It’s been over two years since I last tortured Power Line’s readership with one of my preposterous excursions in to the greatness of 1970s progressive rock—and especially Gentle Giant, one of the most obscure acts from that period—but the publication of Dave Weigel’s new book on progressive rock, The Show That Never Ends: The Rise and Fall of Prog Rock, gives me an excuse to inflict new punishment. In particular, I am claiming vindication from the New Yorker article about the subject we linked to in our “Picks” section this morning:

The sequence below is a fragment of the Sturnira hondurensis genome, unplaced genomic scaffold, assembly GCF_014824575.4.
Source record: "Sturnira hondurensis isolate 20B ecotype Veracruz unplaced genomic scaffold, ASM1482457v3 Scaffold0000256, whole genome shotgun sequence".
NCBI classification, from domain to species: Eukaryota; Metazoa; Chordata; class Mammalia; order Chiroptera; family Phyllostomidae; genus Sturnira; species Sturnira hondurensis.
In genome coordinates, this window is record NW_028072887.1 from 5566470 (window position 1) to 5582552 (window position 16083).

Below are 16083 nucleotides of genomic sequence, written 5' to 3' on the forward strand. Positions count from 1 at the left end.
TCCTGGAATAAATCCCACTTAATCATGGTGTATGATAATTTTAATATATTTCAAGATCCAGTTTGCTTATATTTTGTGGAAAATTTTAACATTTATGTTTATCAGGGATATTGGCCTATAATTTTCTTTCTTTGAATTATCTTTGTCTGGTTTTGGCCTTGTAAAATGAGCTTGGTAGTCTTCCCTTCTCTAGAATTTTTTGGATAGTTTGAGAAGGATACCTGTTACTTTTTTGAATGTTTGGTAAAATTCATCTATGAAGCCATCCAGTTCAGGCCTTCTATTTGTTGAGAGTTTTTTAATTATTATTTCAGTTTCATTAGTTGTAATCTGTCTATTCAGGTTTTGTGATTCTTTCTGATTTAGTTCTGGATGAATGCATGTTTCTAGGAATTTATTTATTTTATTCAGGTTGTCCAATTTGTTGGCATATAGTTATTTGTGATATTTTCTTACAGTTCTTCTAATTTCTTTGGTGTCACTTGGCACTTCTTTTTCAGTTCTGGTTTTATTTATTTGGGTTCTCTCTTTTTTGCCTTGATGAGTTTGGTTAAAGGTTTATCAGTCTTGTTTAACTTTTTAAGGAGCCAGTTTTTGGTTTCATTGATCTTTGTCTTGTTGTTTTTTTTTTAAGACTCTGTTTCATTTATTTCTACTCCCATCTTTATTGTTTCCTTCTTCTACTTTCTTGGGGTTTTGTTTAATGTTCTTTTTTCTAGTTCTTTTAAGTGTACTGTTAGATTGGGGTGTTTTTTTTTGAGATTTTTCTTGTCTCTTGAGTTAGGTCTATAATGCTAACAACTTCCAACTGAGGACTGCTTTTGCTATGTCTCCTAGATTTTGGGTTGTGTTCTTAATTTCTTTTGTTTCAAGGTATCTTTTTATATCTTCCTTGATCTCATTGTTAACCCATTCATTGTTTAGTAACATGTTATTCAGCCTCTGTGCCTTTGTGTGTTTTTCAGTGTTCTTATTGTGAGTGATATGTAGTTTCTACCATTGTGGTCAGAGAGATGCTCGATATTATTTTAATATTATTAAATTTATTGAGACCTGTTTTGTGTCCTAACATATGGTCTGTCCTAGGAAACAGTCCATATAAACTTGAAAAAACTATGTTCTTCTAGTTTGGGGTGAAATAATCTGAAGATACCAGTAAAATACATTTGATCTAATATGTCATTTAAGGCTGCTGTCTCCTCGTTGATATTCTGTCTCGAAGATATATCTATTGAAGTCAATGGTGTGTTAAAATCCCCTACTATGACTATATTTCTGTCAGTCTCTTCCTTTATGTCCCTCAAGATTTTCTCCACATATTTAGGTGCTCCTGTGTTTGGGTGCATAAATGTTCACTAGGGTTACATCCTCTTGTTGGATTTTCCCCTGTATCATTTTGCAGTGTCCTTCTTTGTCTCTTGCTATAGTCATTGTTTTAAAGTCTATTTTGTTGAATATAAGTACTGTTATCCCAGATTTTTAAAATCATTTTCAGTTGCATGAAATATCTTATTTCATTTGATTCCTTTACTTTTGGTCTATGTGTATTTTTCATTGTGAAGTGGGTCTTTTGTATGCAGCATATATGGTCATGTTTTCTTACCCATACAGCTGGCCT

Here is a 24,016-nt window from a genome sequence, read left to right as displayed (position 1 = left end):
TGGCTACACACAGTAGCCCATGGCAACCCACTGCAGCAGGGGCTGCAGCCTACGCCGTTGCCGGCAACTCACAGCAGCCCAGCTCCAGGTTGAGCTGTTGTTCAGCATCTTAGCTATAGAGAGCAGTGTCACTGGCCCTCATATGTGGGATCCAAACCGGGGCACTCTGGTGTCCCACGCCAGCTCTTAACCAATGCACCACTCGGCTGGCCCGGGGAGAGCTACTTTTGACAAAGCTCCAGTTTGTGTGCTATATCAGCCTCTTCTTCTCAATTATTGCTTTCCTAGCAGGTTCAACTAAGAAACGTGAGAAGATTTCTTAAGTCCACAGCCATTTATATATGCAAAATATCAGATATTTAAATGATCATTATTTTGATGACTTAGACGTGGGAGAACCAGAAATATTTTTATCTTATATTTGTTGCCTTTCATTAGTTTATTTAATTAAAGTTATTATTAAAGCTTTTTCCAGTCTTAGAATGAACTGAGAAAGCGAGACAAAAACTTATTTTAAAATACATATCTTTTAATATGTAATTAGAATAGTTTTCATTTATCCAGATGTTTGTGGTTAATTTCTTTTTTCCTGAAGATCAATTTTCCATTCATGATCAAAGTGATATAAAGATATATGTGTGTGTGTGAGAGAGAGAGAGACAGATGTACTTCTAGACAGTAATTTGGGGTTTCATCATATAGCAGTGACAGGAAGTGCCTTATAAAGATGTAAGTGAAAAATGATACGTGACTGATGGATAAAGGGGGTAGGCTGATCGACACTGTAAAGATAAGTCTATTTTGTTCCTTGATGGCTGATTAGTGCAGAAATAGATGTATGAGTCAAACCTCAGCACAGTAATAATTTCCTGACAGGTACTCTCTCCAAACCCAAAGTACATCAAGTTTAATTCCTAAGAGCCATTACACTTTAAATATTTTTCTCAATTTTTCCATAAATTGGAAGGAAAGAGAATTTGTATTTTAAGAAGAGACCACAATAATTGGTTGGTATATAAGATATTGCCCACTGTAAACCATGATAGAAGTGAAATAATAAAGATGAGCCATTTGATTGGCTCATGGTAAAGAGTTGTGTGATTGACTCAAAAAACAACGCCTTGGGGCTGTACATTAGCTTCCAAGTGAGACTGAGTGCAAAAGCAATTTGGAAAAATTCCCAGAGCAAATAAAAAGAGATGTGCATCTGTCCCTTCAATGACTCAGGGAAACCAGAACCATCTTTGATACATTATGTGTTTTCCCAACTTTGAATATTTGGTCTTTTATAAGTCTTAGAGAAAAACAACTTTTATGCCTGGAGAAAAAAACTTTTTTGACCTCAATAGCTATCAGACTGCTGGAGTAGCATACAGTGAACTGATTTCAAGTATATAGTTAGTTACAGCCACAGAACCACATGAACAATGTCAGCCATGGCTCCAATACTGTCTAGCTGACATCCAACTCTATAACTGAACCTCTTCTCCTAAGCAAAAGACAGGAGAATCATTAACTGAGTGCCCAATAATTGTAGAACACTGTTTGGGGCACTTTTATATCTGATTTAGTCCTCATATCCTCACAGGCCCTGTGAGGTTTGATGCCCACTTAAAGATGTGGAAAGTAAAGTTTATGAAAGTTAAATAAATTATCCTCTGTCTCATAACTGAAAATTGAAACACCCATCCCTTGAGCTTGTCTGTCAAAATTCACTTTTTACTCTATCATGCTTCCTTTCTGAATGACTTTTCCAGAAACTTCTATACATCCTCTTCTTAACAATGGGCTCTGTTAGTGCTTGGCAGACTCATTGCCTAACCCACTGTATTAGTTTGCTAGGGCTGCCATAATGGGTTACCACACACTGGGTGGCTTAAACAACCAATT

One of the most underappreciated progressive-rock groups was Gentle Giant, but there was a reason for this neglect: none of the band members happened to be a great singer. So they used interlocking instrumental lines, shifting time signatures, and close harmonies to construct songs that seemed to occupy some phantom limb of music’s evolutionary tree.
It is quite correct that Gentle Giant’s vocals left a lot to be desired. But even at that, their style was so out there that even a better vocalist might not have broadened their appeal. (Just take in some of the videos from my old post about them if you want to re-torture yourself.)
Anyway, one day a few years back when I was guest-hosting Bill Bennett’s morning radio show, I hijacked the bumper music for the day, and actually got a few enthusiastic phone calls about my strange obsession. Here’s one very short segment from that show (less than four minutes long), aired May 3, 2012: